Thursday, May 8, 2014

A Cook’s 6 Tips for Buying Kitchen Appliances

by Christine Tusher

An avid home chef answers tricky questions aboutchoosing the right oven, stovetop, vent hood and more


With my French and Italian ancestry, a love of cooking is in my blood. In fact, some of my fondest memories are of helping my mom slice apples for a tarte Tatin, and of working between my aunt and my grandmother on the Thanksgiving dinner assembly line.
So when I finally had the opportunity to remodel my own kitchen, the appliance selection process was the most time-consuming part. After all, there’s no point in spending hours brining and searing a roast if your oven won’t cook it properly. Along the way there were six questions that were especially tough to solve. But I eventually found the answers.




1. Does more expensive really mean better?

In general, yes. I found that more expensive dishwashers had better settings and service plans, and luxury-brand ranges had higher BTUs and a wider range of flame settings.








But there was one appliance that stymied me: the oven. During the renovation process, we stayed in two rental homes. One had a high-end oven that lost so much heat that it turned the kitchen into a sauna. The other had a midrange oven that functioned perfectly.

The secret: the door. While it’s true that fancy convection settings will go a long way toward cooking your food properly, nothing impacts the cooking process more than the heat itself.

So when shopping for an oven, spend extra time in the showroom opening and closing the oven doors. Look at how they seal and ask the salesperson about the differences between seals and springs.

When in doubt, you’re likely to be happier with a less expensive oven with a proper door than with one that has a lot of bells and whistles but a mediocre seal.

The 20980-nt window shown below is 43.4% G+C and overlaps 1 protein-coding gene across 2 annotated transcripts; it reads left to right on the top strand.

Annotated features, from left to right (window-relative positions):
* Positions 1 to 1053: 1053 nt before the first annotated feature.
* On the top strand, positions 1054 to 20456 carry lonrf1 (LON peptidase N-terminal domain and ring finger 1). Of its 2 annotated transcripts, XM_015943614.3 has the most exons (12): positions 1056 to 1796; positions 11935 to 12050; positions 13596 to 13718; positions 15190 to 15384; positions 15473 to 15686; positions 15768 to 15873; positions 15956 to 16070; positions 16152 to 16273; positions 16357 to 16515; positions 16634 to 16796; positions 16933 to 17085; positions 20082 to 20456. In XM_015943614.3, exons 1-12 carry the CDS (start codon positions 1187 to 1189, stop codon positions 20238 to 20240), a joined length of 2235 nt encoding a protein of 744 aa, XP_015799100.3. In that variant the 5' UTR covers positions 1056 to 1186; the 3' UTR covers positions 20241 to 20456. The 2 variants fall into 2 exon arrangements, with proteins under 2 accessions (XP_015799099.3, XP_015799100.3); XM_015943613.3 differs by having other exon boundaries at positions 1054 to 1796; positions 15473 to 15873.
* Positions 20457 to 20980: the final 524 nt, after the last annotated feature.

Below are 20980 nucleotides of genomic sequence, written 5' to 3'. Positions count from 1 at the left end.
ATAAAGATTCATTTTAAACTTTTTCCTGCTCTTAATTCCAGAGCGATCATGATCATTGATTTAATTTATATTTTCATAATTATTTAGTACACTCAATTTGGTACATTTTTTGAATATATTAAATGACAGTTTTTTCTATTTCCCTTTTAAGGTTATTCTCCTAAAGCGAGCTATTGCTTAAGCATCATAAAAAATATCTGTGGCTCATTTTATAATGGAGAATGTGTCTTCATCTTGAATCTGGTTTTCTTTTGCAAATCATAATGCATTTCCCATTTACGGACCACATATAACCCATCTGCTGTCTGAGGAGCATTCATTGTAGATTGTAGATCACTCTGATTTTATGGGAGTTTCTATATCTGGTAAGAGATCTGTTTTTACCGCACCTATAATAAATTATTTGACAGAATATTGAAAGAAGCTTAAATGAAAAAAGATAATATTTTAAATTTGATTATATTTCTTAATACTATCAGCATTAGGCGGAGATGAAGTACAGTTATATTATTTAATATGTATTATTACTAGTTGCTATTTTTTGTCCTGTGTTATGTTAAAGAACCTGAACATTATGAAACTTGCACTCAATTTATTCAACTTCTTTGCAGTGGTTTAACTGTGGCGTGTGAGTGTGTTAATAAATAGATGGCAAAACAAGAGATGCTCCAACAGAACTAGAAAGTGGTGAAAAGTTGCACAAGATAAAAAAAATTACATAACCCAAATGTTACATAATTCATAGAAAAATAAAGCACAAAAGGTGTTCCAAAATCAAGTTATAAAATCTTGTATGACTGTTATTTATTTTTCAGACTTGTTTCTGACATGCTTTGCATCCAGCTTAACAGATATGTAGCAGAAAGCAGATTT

2. What’s a good guideline for BTUs?

This is another case where more is not necessarily better. Unlike restaurant chefs, who require a lot of power on every burner for plenty of high-heat cooking, you’re more likely 
to want a wide variety of heat options for cooking all the different components of your meal.

Pay attention to the range of BTUs among all the burners. You’ll want some burners that get down to a low simmer of about 3,000 BTUs and perhaps one burner that gets all the way up to 12,000 for boiling a large pot of pasta or stock.



3. Do I really need a double oven?

If you like to bake or entertain, then yes, a double oven is a worthwhile investment. But if you have a small family and don’t have people over very often, you can likely make do with a single oven and a microwave convection oven.




4. Will I ever use a warming drawer?

Does the sun rise in the east? Yes, you will use a warming drawer! You’ll use it to warm plates before serving family-style sides. You’ll use it to keep the kids’ omelets hot when they take forever to shower in the morning.







In our house, however, space was a challenge, and a warming drawer didn’t make sense. I solved the problem by choosing a large microwave with a keep-warm function. So I can still keep a dish of lasagna hot without burning the cheese even when both my ovens are hard at work.



5. How high should my vent hood be?

This one took a while to figure out. Although the fan we chose was powerful, we felt the low end of where our manufacturer suggested placing the hood was too low, and I was wary of placing it on the high side, because I sear meat often.







In the end we were able to place it at the maximum height for two reasons: 1. Our fan had a high CFM (cubic feet per minute) number in proportion to our stove’s BTU, and 2. Our vent hood was wider than our range. 

Chris Riddle of Riddle Construction and Design explains: “In an ideal situation the hood should be 6 inches wider than the size of the cooktop/range for maximum efficiency. 

Meaning a 30-inch range has a 36-inch-wide hood, a 36-inch range has a 42-inch hood and so forth.”

6. Help! I don’t have enough space for a side-by-side fridge.

I love to prepare large meals ahead of time and freeze them, so I nearly had a heart attack when I discovered that our space wouldn’t accommodate the side-by-side fridge I’d been dreaming of.

Our solution came in the form of a pair of freezer drawers in our kitchen island. They aren’t as deep as the drawer on a bottom-mounted freezer-refrigerator unit, but pairing them up means that I have ample space for all of my gallon bags of homemade chicken broth and giant balls of cookie dough.

Are you ready to remodel your kitchen?  Drop by and browse our beautiful showroom. Cabinet-S-Top is located at 1977 Medina Road, Medina, OH  44256 ~ 330.239.3630 ~ www.cabinet-s-top.com



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